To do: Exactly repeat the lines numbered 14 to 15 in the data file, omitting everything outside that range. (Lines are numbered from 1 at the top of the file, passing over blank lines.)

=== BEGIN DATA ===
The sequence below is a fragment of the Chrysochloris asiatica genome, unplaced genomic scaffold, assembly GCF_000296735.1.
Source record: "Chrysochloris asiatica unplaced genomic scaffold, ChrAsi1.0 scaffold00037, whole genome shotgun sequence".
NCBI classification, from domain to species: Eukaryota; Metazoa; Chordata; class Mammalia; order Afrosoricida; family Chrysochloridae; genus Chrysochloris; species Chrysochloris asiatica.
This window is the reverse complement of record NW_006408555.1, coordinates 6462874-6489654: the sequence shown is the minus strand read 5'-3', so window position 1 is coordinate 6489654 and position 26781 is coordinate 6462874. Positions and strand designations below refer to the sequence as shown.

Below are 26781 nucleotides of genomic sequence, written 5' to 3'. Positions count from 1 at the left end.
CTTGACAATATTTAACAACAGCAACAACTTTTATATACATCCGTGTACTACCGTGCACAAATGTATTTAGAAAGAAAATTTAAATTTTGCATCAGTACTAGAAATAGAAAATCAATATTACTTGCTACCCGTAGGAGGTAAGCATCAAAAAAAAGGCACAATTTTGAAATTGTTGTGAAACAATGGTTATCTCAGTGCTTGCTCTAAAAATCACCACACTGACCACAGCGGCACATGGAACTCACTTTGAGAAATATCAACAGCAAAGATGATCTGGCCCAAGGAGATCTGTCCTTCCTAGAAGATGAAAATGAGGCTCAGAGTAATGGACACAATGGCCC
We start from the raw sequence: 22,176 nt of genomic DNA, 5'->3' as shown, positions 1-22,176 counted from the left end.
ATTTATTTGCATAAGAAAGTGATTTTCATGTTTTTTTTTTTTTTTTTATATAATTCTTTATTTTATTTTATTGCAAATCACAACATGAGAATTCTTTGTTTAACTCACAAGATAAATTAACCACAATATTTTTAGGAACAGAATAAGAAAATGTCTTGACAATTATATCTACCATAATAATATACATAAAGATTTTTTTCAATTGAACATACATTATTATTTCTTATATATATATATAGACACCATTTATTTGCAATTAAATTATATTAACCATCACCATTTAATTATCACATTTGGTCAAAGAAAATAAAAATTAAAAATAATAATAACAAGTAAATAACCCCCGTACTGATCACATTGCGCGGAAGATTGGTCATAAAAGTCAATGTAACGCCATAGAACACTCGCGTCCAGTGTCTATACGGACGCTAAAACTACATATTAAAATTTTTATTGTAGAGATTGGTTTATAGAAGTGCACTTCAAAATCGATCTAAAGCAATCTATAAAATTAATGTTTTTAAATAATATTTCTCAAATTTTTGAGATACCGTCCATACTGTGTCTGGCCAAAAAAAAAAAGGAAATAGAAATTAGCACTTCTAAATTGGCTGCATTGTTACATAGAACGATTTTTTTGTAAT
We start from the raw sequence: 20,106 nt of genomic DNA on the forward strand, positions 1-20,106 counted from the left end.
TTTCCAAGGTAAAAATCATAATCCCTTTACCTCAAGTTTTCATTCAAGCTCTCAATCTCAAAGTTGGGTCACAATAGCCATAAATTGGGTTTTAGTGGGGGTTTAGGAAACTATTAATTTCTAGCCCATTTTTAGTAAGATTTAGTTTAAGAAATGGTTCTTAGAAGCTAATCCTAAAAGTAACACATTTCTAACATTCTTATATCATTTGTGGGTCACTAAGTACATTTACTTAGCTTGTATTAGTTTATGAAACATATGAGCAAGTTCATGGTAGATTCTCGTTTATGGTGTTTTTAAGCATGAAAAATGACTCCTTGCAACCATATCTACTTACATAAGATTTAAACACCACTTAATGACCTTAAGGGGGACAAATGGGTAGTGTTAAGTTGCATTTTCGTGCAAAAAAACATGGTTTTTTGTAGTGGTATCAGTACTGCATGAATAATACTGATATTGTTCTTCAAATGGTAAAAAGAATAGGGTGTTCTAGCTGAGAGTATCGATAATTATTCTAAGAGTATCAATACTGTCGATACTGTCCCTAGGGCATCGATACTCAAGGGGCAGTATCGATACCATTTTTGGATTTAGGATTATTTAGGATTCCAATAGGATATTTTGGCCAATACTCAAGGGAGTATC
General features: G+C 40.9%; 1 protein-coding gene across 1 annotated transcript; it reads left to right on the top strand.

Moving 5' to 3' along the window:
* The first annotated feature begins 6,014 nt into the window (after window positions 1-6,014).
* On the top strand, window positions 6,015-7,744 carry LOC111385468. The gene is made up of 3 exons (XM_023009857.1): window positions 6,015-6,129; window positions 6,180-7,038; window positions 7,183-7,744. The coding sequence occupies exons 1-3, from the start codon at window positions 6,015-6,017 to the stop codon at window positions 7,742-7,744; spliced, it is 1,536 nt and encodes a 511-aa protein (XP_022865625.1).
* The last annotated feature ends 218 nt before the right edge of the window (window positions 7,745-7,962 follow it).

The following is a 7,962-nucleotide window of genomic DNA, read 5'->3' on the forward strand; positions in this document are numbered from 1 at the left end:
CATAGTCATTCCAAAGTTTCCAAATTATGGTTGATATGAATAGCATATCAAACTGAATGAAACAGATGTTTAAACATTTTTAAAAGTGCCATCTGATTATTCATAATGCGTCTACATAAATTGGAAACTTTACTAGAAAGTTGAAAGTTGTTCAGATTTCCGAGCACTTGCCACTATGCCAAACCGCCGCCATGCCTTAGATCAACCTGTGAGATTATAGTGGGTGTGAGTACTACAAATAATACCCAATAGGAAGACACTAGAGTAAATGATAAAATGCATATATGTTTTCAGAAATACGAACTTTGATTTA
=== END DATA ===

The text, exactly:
* On the top strand, window positions 6,015-7,744 carry LOC111385468. The gene is made up of 3 exons (XM_023009857.1): window positions 6,015-6,129; window positions 6,180-7,038; window positions 7,183-7,744. The coding sequence occupies exons 1-3, from the start codon at window positions 6,015-6,017 to the stop codon at window positions 7,742-7,744; spliced, it is 1,536 nt and encodes a 511-aa protein (XP_022865625.1).
* The last annotated feature ends 218 nt before the right edge of the window (window positions 7,745-7,962 follow it).